• I don’t normally talk about my mental health because I just don’t. The same way I don’t always talk about a cold or whatever while I’m having it. I just don’t talk about my health. And to be honest it feels kind of private and personal and mine. But like above the main thing I’ve found on the odd occassion I do talk about it is that it is NORMAL. Or at least common enough that loads of people feel the same way. And that is a comfort. A real comfort.

    Like you I tend to make sure showing up to work never stops, but sometimes it has to. Sometimes we have to be kind to ourselves but part of the illness is not doing that. Its the stupid paradox at the heart of it all. But it sounds like you might be getting there? And if so that is just ace.

  • Elaine

    I’d just like to repeat your own point; you are not alone in this. I have had burnouts a couple of times that went exactly the same way as you are feeling. I still get episodes, although they’ve got a lot less in recent times, and all I can do is stop, know I’m not going to get any work done today and curl up on the couch. There isn’t a lot I can do or say to help you apart from that, to say what you know intellectually: that it’s all right to have a crash and reboot, and to wish you well.

  • Sorry to hear you’ve been going through a tough time. I think writing about it is a good (and brave) thing. There is nothing to be ashamed of, and nothing to beat yourself up about – neither help, at all.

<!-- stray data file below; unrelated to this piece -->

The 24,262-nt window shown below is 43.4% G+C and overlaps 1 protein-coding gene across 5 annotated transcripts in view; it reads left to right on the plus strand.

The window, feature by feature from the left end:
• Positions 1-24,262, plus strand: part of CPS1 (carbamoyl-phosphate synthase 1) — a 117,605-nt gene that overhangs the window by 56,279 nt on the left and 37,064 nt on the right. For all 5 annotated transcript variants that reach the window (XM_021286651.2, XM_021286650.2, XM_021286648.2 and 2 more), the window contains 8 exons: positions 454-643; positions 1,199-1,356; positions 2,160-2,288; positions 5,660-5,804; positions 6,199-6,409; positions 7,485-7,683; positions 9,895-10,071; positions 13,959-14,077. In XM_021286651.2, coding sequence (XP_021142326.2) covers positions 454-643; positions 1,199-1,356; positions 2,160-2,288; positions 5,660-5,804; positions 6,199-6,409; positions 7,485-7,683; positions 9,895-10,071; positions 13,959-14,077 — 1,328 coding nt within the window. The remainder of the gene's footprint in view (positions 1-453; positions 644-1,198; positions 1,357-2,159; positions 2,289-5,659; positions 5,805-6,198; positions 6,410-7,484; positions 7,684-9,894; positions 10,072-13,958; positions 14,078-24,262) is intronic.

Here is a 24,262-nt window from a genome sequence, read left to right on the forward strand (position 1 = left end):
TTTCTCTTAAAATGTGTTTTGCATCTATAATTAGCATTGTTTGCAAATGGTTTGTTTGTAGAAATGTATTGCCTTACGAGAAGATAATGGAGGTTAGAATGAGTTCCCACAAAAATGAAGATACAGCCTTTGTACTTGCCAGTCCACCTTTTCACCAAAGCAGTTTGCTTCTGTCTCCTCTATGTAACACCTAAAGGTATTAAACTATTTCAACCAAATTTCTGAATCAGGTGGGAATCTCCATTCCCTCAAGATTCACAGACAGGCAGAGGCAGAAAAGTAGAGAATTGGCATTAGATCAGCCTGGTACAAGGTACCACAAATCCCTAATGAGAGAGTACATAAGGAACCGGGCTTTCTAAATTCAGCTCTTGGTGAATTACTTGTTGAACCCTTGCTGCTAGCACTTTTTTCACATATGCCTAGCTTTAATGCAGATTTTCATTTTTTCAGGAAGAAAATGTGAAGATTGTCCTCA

Here’s a great line: “I will love myself despite the ease with which I lean towards the opposite”

    It’s from this: http://www.ted.com/talks/shane_koyczan_to_this_day_for_the_bullied_and_beautiful.html

  • josh gaffin

    just wanted to say love you, lis <3

  • Greg

    Not that you need another big chunk of advice to fill your pockets, but…

    Please remember that the things that make you sad and worried are exactly the things that make you great. It’s a lot easier to shuffle through life, just doing as you’re told, with no opinions and no expectations… but you’re better than that, even if you don’t feel it at any particular moment.

    There is no particular fraud to be found in being ‘OK’, or being ‘not quite’. CF Liz Gilbert’s TED talk for this: http://www.youtube.com/watch?v=86x-u-tz0MA

    • So many marvellous-sounding TED talks to bookmark. I love you guys – thanks for your comments, here and elsewhere.